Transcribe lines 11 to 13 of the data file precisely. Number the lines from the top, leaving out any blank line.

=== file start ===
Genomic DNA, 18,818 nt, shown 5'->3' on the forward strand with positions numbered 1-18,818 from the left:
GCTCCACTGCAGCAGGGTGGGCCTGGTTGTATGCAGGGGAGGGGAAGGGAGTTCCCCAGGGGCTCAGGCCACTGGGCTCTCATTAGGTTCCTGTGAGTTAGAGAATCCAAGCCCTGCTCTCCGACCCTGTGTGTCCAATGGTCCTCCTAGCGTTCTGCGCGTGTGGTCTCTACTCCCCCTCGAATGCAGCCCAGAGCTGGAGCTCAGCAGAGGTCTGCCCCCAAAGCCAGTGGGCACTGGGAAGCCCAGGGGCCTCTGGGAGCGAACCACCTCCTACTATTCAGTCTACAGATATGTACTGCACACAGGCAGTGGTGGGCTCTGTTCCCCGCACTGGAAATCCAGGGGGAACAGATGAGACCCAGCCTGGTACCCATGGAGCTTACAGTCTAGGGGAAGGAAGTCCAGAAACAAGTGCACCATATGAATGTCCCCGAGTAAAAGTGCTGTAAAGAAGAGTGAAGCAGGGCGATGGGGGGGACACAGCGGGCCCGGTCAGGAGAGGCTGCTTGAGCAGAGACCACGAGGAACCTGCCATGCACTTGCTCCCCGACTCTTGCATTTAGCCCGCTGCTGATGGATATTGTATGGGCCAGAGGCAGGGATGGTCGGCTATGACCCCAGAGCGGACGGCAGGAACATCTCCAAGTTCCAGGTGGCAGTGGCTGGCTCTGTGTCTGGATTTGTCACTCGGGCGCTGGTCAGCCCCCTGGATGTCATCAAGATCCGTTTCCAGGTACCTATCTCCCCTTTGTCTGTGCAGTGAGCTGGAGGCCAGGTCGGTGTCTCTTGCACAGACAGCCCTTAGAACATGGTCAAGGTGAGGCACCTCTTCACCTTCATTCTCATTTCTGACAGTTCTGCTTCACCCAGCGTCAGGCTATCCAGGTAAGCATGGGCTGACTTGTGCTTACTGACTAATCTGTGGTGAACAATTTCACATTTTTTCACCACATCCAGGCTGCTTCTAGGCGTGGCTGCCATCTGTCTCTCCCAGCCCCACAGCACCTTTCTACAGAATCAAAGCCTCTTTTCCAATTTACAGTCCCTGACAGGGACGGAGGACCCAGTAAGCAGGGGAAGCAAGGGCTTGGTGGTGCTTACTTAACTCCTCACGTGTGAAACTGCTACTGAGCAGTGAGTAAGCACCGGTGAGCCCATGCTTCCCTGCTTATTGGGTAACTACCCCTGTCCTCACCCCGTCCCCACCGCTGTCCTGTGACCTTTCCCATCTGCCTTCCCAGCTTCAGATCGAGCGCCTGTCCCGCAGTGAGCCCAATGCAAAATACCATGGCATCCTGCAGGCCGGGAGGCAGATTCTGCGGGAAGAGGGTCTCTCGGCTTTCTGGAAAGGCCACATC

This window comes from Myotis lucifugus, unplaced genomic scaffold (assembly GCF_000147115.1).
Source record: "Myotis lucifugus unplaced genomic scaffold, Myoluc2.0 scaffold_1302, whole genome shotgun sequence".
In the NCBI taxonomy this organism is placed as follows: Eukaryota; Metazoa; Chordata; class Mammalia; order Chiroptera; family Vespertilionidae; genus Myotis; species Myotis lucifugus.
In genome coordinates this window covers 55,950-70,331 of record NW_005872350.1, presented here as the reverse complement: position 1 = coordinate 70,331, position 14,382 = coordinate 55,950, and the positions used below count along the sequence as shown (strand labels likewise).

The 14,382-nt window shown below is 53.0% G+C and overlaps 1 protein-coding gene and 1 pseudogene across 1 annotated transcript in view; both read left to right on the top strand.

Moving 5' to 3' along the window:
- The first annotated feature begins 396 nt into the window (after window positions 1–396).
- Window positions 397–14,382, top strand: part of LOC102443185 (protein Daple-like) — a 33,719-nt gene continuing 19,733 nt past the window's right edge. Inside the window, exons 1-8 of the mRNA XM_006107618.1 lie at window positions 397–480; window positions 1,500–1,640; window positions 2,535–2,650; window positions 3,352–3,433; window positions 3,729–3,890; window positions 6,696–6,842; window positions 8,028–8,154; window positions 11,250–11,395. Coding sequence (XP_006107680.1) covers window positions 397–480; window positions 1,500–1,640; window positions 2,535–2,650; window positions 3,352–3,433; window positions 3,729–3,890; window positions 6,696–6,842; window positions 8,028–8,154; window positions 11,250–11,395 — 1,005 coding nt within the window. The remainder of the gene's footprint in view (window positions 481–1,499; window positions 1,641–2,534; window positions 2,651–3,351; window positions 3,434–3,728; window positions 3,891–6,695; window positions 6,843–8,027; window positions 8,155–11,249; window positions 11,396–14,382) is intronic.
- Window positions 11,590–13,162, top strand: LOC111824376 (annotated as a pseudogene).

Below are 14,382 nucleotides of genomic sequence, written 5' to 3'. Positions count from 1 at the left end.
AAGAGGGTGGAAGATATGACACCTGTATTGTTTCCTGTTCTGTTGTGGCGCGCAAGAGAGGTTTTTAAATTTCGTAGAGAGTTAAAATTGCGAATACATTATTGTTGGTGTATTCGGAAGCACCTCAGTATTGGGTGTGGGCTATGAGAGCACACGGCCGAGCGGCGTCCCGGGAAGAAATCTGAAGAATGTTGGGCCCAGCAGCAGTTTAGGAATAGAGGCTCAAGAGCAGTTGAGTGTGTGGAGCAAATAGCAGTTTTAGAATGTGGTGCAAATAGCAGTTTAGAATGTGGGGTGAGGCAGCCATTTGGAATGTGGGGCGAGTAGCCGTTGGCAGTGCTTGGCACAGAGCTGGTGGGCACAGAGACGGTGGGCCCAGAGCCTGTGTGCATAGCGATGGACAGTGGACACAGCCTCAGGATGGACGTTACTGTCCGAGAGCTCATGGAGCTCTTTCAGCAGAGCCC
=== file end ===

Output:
- Window positions 11,590–13,162, top strand: LOC111824376 (annotated as a pseudogene).

Below are 14,382 nucleotides of genomic sequence, written 5' to 3'. Positions count from 1 at the left end.
AAGAGGGTGGAAGATATGACACCTGTATTGTTTCCTGTTCTGTTGTGGCGCGCAAGAGAGGTTTTTAAATTTCGTAGAGAGTTAAAATTGCGAATACATTATTGTTGGTGTATTCGGAAGCACCTCAGTATTGGGTGTGGGCTATGAGAGCACACGGCCGAGCGGCGTCCCGGGAAGAAATCTGAAGAATGTTGGGCCCAGCAGCAGTTTAGGAATAGAGGCTCAAGAGCAGTTGAGTGTGTGGAGCAAATAGCAGTTTTAGAATGTGGTGCAAATAGCAGTTTAGAATGTGGGGTGAGGCAGCCATTTGGAATGTGGGGCGAGTAGCCGTTGGCAGTGCTTGGCACAGAGCTGGTGGGCACAGAGACGGTGGGCCCAGAGCCTGTGTGCATAGCGATGGACAGTGGACACAGCCTCAGGATGGACGTTACTGTCCGAGAGCTCATGGAGCTCTTTCAGCAGAGCCC